Italy’s parliament held Wednesday a third day of inconclusive voting on a new president, as parties continued to spar over the appointment that was once seen as a shoe-in for Prime Minister Mario Draghi.
Draghi, the respected former president of the European Central Bank, is still a contender, but many lawmakers are reluctant to back him. One of his most credible rivals for the presidency is Pier Ferdinando Casini, a former speaker of the lower house of parliament.
The election, often compared to a papal conclave because it is just as unpredictable and rife with intrigue, is in the hands of just over 1,000 national and regional parliamentarians, who vote daily via secret ballots.
On Wednesday, there were 412 blank ballots out of 978 votes cast, as well as 125 votes for outgoing President Sergio Mattarella, 114 for Guido Crosetto, a former rightist lawmaker, 62 for Paolo Maddalena, a retired constitutional court judge, and 52 for Casini.
Blank ballots dominated by an even larger extent in the first two rounds of voting on Monday and Tuesday. The dynamic of the election is expected to change from Thursday’s fourth round, when the winning majority will drop from two-thirds to just over 50%.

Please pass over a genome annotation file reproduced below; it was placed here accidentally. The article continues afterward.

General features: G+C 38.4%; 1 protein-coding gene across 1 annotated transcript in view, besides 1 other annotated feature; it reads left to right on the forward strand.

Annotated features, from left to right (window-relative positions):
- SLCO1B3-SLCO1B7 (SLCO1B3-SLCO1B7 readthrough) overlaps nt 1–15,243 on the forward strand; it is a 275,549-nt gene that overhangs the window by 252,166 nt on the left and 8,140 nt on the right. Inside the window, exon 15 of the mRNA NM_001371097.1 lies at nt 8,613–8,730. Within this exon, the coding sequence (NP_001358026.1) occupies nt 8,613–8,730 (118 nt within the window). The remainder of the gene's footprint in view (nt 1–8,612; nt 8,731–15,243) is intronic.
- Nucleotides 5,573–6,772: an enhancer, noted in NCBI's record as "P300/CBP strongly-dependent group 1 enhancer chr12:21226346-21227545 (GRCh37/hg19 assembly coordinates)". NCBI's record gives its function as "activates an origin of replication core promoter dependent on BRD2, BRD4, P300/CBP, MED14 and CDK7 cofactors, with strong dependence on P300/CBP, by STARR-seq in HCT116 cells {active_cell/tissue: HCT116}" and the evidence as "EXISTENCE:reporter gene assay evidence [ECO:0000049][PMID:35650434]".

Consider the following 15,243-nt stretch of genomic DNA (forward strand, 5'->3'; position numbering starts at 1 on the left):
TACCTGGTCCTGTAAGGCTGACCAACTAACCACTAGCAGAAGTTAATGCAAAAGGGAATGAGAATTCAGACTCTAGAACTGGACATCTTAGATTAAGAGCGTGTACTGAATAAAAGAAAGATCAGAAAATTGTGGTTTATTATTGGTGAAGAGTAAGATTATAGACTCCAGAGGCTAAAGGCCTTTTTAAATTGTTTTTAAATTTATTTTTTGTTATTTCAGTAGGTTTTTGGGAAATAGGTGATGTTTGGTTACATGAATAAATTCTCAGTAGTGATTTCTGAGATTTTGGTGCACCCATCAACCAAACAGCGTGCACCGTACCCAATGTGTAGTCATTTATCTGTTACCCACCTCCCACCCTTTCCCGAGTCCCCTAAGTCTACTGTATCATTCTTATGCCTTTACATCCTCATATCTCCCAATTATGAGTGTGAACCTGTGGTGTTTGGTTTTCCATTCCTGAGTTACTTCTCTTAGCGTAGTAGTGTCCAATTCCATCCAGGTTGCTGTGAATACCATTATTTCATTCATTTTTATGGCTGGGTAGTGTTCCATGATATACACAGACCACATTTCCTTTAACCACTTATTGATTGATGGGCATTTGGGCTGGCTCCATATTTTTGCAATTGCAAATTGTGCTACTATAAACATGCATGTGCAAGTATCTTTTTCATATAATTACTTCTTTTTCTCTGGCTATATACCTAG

“I think Draghi’s candidacy for the presidency of the republic is still there if there is a grand political agreement,” former Prime Minister Matteo Renzi said, adding that Draghi would otherwise carry on leading the government.
According to Giancarlo Giorgetti, economic development minister from the far-right League, “the word is that nobody wants to vote for him (Draghi), so if nobody votes for him, it is difficult for him to become president.”
Democratic Party leader Enrico Letta insisted that parties needed to work on a consensual candidate, rather than push for a partisan solution like Senate speaker Maria Elisabetta Alberti Casellati, a right-winger.
Her election “would be the fastest way to blow everything up,” Letta tweeted.
Draghi leads a national unity government. Promoting him president would require cross-party agreement on his successor, which is proving elusive and is raising fears that the move could bring about a much weaker administration or snap elections.
A good number of lawmakers do not want to take the risk, especially those with scant re-election prospects, who would lose on a pension if parliament is dissolved before September.
Casini, a veteran Christian Democrat first elected to parliament in 1983, would be a popular fallback option for them. Alternatively, parties could ask Mattarella to serve a second term, even though the 80-year-old has said he wants to stand down.
Silvio Berlusconi, the former premier, was also eyeing the presidency, despite his scandal-hit career, failing health and ongoing trials for corruption. He dropped his bid, which had little chances of success, on Saturday.
In Italy, presidents are the cornerstone of the political system, serving a seven-year tenure, while prime ministers change almost yearly. They pick prime ministers, call elections, influence government policy discreetly, and can veto laws.
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